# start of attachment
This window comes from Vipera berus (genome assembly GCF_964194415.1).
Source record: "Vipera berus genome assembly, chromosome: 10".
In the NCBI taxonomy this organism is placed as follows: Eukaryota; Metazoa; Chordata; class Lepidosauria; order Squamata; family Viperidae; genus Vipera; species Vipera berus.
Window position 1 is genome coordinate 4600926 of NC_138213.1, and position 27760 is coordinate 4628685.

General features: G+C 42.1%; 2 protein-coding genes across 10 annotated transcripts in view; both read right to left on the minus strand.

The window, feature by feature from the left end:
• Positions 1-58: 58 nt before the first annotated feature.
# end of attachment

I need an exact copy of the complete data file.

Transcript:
This window comes from Vipera berus (genome assembly GCF_964194415.1).
Source record: "Vipera berus genome assembly, chromosome: 10".
In the NCBI taxonomy this organism is placed as follows: Eukaryota; Metazoa; Chordata; class Lepidosauria; order Squamata; family Viperidae; genus Vipera; species Vipera berus.
Window position 1 is genome coordinate 4600926 of NC_138213.1, and position 27760 is coordinate 4628685.

General features: G+C 42.1%; 2 protein-coding genes across 10 annotated transcripts in view; both read right to left on the minus strand.

The window, feature by feature from the left end:
• Positions 1-58: 58 nt before the first annotated feature.